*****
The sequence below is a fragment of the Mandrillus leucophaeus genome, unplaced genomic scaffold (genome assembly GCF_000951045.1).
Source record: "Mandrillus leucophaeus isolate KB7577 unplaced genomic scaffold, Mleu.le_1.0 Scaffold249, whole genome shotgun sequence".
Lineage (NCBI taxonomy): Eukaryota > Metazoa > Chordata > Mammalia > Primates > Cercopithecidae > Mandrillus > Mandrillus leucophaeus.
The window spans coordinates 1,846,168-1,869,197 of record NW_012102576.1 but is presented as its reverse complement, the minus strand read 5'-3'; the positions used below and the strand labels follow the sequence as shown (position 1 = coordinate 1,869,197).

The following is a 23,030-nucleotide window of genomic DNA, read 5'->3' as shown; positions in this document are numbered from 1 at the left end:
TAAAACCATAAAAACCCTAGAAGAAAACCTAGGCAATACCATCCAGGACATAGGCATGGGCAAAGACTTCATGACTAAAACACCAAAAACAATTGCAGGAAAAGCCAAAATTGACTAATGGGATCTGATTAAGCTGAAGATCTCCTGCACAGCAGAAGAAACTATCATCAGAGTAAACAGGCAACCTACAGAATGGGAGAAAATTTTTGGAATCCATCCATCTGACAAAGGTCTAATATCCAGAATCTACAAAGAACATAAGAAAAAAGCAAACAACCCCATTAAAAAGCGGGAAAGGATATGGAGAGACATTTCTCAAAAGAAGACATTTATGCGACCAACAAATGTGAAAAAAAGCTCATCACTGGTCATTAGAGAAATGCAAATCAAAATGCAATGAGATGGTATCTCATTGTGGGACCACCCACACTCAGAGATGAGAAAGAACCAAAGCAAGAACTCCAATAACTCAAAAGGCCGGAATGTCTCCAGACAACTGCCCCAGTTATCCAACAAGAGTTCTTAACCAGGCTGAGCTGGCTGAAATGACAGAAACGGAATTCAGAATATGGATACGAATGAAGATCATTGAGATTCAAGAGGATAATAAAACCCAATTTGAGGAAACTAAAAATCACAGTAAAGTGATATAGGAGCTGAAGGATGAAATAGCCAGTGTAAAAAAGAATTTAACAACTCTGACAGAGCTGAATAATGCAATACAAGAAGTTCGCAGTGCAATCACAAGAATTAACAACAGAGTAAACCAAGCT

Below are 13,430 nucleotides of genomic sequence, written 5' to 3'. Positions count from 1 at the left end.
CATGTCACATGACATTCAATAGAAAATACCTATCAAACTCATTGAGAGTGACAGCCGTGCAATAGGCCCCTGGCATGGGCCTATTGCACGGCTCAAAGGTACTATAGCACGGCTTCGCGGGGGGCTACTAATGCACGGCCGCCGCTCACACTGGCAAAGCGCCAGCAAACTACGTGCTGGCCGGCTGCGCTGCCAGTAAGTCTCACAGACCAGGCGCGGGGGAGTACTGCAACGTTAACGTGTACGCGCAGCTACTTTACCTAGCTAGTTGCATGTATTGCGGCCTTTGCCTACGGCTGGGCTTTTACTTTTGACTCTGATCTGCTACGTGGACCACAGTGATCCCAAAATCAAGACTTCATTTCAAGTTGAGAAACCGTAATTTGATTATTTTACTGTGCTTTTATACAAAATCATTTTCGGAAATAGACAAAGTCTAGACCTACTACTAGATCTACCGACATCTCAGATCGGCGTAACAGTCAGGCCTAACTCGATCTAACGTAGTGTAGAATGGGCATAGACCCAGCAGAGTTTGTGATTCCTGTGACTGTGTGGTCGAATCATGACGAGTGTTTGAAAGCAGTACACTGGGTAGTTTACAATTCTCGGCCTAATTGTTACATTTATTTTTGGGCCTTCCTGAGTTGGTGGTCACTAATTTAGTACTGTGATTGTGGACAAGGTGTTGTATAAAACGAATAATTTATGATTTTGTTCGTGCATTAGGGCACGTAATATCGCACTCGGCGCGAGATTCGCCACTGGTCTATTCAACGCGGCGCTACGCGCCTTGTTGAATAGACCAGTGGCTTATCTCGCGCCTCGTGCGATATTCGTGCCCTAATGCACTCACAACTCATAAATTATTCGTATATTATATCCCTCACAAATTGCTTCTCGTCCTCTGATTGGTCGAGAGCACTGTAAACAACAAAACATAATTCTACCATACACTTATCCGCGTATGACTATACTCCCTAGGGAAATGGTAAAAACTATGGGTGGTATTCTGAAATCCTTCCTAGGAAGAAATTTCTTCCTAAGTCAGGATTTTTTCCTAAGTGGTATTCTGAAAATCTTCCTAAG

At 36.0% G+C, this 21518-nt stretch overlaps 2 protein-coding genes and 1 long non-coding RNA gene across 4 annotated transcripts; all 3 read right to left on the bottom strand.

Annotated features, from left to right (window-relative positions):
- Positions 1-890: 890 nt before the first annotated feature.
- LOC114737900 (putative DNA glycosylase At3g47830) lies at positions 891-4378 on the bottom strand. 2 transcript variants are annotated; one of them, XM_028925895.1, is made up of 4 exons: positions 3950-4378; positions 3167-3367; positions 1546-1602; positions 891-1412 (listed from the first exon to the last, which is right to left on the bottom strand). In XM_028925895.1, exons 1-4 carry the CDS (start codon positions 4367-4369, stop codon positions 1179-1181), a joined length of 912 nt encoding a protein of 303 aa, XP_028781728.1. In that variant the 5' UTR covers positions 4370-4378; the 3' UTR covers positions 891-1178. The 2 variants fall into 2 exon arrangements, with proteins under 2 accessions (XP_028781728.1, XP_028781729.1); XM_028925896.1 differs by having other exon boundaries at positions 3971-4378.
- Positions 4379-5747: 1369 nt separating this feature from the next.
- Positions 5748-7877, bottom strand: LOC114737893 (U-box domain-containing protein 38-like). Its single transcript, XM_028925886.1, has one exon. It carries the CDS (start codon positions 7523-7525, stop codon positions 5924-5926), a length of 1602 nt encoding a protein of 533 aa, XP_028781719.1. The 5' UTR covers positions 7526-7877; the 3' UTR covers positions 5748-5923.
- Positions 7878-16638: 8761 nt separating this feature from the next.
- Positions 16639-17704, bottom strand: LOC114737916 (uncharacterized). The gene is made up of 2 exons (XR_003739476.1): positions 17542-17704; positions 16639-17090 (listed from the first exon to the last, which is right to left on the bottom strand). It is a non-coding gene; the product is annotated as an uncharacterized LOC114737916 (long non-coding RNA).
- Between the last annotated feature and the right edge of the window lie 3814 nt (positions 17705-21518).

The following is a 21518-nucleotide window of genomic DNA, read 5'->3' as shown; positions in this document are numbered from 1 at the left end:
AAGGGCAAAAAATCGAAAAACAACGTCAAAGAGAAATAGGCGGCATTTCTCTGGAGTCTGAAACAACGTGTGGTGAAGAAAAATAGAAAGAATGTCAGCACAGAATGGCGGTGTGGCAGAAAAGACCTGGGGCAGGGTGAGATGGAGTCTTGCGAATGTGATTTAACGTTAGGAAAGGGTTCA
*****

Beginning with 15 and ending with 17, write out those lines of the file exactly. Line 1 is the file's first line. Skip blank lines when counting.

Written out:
- Positions 7878-16638: 8761 nt separating this feature from the next.
- Positions 16639-17704, bottom strand: LOC114737916 (uncharacterized). The gene is made up of 2 exons (XR_003739476.1): positions 17542-17704; positions 16639-17090 (listed from the first exon to the last, which is right to left on the bottom strand). It is a non-coding gene; the product is annotated as an uncharacterized LOC114737916 (long non-coding RNA).
- Between the last annotated feature and the right edge of the window lie 3814 nt (positions 17705-21518).